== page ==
The Skills @ Work Programme: A Student’s Perspective

Tuesday, April 23rd, 2019

By Marie Coady, former Our Lady’s College Galway student.

My family’s working history is mostly made up of labourers, which made getting career information for someone indoors-y and bookish like myself difficult. Luckily, the BITCI Skills @ Work (S@W) programme enlightened me to the career prospects that would be more enjoyable and involve significantly fewer stains and injuries for myself.

In 2015, my Fifth Year class in Presentation Secondary School Galway was linked with IBM, who gave us talks on subjects including the work of IBM, C.V. drafting and interview preparation. This concluded with a visit to the IBM offices, where we toured the building, listened to employees talk about their work, and participated in mock job interviews. Most students don’t get to experience these things until they leave school, so it was a fantastic opportunity to get our bearings.

I can honestly say the S@W programme set me on the right course in life. I had always enjoyed writing and technology, and it was while meeting IBM employees that I discovered that I could combine these two passions through technical writing. I realised I wanted to focus on sharpening my writing, communication and technical skills, so I chose to do a BA in Journalism, IT & Philosophy in NUI Galway. I am in my final year and am hoping to do an MA in Technical Communication & E-Learning upon graduation.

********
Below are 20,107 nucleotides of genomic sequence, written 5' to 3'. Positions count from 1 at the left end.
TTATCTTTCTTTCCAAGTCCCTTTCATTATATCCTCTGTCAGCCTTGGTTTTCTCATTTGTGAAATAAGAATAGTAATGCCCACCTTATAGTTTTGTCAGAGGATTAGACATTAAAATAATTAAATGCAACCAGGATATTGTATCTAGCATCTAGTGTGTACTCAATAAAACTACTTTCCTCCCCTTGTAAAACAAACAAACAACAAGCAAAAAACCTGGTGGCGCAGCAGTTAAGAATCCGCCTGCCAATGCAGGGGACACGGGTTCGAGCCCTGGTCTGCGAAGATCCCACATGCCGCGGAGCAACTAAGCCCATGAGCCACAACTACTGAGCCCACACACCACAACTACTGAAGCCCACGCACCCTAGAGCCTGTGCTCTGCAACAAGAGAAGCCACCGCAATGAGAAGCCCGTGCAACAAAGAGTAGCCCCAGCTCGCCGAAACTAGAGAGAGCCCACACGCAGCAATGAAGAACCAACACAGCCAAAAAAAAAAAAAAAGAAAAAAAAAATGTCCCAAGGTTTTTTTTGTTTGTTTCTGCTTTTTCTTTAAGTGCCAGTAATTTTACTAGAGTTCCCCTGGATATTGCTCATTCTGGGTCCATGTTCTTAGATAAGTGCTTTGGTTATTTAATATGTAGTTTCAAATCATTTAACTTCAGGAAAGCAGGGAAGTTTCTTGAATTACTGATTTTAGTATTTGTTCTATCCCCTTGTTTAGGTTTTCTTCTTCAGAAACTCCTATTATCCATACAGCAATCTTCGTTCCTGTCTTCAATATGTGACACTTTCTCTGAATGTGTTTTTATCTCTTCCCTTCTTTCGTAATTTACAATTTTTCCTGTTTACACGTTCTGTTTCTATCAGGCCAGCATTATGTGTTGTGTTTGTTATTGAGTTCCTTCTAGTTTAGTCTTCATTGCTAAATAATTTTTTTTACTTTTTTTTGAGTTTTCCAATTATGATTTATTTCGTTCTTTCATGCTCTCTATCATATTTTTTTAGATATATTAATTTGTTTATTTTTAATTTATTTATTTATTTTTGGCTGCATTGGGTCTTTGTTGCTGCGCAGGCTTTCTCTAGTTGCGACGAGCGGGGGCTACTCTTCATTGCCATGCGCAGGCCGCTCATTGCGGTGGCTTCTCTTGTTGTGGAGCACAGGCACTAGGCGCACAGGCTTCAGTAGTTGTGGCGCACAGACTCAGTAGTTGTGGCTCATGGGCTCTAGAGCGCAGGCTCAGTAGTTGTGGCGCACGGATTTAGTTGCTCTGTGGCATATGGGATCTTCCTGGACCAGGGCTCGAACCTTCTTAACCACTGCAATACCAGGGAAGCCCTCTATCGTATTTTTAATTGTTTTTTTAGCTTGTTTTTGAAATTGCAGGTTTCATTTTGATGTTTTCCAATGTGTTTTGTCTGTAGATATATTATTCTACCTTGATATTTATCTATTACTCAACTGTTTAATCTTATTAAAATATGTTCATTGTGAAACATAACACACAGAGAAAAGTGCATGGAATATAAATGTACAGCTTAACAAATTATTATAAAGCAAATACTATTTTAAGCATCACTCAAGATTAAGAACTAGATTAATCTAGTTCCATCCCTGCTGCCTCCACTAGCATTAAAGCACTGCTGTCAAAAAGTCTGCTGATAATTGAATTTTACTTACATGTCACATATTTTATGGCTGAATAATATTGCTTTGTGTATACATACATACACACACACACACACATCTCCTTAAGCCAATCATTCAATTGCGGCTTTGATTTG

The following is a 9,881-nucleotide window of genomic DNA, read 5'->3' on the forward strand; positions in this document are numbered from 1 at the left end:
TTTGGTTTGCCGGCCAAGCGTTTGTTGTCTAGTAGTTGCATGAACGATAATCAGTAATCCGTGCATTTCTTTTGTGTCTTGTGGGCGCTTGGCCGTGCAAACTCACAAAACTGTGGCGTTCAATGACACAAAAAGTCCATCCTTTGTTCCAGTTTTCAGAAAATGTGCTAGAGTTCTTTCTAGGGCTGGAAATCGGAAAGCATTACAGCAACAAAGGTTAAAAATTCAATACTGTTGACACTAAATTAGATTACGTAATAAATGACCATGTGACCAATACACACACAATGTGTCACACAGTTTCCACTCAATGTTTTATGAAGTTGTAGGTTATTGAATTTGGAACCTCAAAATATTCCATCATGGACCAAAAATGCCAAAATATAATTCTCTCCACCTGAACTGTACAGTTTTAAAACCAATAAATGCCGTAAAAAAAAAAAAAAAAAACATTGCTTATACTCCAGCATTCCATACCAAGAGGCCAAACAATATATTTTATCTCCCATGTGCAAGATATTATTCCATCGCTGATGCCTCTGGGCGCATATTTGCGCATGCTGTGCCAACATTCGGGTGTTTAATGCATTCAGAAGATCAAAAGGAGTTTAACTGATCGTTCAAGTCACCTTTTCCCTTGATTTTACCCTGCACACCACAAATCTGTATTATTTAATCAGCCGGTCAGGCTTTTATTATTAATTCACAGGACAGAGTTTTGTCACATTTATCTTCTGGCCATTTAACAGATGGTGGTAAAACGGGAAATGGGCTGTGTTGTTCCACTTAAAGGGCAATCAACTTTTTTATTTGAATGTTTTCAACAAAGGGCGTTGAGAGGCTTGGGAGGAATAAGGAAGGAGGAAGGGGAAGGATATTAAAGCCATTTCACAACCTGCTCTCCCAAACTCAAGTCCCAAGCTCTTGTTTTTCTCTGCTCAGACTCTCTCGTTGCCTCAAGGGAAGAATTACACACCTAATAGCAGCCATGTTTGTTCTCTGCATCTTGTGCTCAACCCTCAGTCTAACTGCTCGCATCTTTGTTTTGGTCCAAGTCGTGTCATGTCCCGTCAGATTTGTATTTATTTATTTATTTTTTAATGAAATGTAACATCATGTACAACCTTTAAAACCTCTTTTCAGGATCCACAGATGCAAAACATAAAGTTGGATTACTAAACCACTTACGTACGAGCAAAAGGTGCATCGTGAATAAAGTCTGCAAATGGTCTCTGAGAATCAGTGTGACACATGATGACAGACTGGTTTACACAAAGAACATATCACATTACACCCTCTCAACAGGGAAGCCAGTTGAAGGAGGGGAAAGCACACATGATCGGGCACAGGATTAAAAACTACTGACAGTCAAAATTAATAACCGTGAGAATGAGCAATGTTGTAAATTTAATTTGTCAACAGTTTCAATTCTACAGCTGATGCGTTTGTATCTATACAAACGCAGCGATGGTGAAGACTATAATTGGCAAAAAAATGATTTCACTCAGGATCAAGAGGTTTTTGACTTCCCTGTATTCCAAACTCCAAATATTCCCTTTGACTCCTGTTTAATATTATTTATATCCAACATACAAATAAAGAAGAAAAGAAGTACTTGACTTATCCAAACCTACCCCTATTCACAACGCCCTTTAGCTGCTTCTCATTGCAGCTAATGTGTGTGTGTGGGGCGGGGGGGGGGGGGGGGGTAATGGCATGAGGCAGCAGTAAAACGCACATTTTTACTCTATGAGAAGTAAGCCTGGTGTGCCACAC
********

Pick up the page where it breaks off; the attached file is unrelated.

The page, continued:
The S@W programme also opened my mind to the fact that linear career progression is rare. The media can paint a misleading picture of employment for young people – you’d assume that to get anywhere in life, you must obtain a STEM, Business or Law degree with first-class honours and then stay in the first job you get for life. Contrarily, I remember meeting IBM employees who had previously been fast food workers or teachers.

Furthermore, there was a strong focus on the value of creativity, people skills and group work. I think this is empowering when you are not the smartest or most confident person in the class, or when you come from a humble background. And of course, as an all-girls school, it didn’t hurt that we met so many high-flying women at IBM!

Business in the Community Ireland

L to R: Emily O’Neill, Offering Manager, IBM Watson Health, Fiona Neary, Business Development Manager at NUIG, Orla Prendergast, Operations Lead, IBM Galway

IBM, has recently received an ITAG IT in the Community Award for their ongoing and tremendous work on our Skills @ Work programme with Our Lady’s College, Galway over the last 10 years.